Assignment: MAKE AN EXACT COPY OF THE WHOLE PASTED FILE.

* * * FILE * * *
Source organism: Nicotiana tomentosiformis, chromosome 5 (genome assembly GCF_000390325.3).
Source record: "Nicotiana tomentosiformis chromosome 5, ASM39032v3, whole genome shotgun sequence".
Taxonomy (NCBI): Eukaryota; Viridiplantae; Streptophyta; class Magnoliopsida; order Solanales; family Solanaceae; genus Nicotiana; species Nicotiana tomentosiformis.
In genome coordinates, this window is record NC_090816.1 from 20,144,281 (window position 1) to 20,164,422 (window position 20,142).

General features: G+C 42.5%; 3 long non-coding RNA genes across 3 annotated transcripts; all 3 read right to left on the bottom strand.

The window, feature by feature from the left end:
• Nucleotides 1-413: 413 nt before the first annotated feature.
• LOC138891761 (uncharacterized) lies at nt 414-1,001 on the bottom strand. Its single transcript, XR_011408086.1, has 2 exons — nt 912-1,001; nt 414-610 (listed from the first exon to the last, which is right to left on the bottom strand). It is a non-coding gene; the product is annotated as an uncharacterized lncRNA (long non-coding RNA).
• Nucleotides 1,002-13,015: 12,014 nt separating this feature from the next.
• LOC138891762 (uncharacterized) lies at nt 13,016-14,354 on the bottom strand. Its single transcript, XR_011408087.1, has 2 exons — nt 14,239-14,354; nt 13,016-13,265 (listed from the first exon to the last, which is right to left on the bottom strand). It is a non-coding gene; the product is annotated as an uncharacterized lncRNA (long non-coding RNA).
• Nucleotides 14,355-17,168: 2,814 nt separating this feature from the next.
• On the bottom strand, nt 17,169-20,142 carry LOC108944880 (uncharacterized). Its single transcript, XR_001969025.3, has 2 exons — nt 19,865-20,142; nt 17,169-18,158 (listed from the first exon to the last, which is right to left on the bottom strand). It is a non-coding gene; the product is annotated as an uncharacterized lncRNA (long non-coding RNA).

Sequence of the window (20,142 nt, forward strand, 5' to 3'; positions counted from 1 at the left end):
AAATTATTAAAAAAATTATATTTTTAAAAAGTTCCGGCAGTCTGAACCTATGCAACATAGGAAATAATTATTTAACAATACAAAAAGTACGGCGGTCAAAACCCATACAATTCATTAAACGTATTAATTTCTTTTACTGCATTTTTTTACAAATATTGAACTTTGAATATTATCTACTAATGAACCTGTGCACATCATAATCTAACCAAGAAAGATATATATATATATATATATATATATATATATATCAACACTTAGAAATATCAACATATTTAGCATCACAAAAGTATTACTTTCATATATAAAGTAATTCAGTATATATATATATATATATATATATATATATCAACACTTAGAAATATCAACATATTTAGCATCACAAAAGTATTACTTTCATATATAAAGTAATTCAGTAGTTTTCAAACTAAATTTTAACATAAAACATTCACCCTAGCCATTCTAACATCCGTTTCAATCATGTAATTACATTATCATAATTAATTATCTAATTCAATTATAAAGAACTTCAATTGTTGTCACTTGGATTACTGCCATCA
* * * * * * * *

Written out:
Source organism: Nicotiana tomentosiformis, chromosome 5 (genome assembly GCF_000390325.3).
Source record: "Nicotiana tomentosiformis chromosome 5, ASM39032v3, whole genome shotgun sequence".
Taxonomy (NCBI): Eukaryota; Viridiplantae; Streptophyta; class Magnoliopsida; order Solanales; family Solanaceae; genus Nicotiana; species Nicotiana tomentosiformis.
In genome coordinates, this window is record NC_090816.1 from 20,144,281 (window position 1) to 20,164,422 (window position 20,142).

General features: G+C 42.5%; 3 long non-coding RNA genes across 3 annotated transcripts; all 3 read right to left on the bottom strand.

The window, feature by feature from the left end:
• Nucleotides 1-413: 413 nt before the first annotated feature.
• LOC138891761 (uncharacterized) lies at nt 414-1,001 on the bottom strand. Its single transcript, XR_011408086.1, has 2 exons — nt 912-1,001; nt 414-610 (listed from the first exon to the last, which is right to left on the bottom strand). It is a non-coding gene; the product is annotated as an uncharacterized lncRNA (long non-coding RNA).
• Nucleotides 1,002-13,015: 12,014 nt separating this feature from the next.
• LOC138891762 (uncharacterized) lies at nt 13,016-14,354 on the bottom strand. Its single transcript, XR_011408087.1, has 2 exons — nt 14,239-14,354; nt 13,016-13,265 (listed from the first exon to the last, which is right to left on the bottom strand). It is a non-coding gene; the product is annotated as an uncharacterized lncRNA (long non-coding RNA).
• Nucleotides 14,355-17,168: 2,814 nt separating this feature from the next.
• On the bottom strand, nt 17,169-20,142 carry LOC108944880 (uncharacterized). Its single transcript, XR_001969025.3, has 2 exons — nt 19,865-20,142; nt 17,169-18,158 (listed from the first exon to the last, which is right to left on the bottom strand). It is a non-coding gene; the product is annotated as an uncharacterized lncRNA (long non-coding RNA).

Sequence of the window (20,142 nt, forward strand, 5' to 3'; positions counted from 1 at the left end):
AAATTATTAAAAAAATTATATTTTTAAAAAGTTCCGGCAGTCTGAACCTATGCAACATAGGAAATAATTATTTAACAATACAAAAAGTACGGCGGTCAAAACCCATACAATTCATTAAACGTATTAATTTCTTTTACTGCATTTTTTTACAAATATTGAACTTTGAATATTATCTACTAATGAACCTGTGCACATCATAATCTAACCAAGAAAGATATATATATATATATATATATATATATATATATCAACACTTAGAAATATCAACATATTTAGCATCACAAAAGTATTACTTTCATATATAAAGTAATTCAGTATATATATATATATATATATATATATATATCAACACTTAGAAATATCAACATATTTAGCATCACAAAAGTATTACTTTCATATATAAAGTAATTCAGTAGTTTTCAAACTAAATTTTAACATAAAACATTCACCCTAGCCATTCTAACATCCGTTTCAATCATGTAATTACATTATCATAATTAATTATCTAATTCAATTATAAAGAACTTCAATTGTTGTCACTTGGATTACTGCCATCA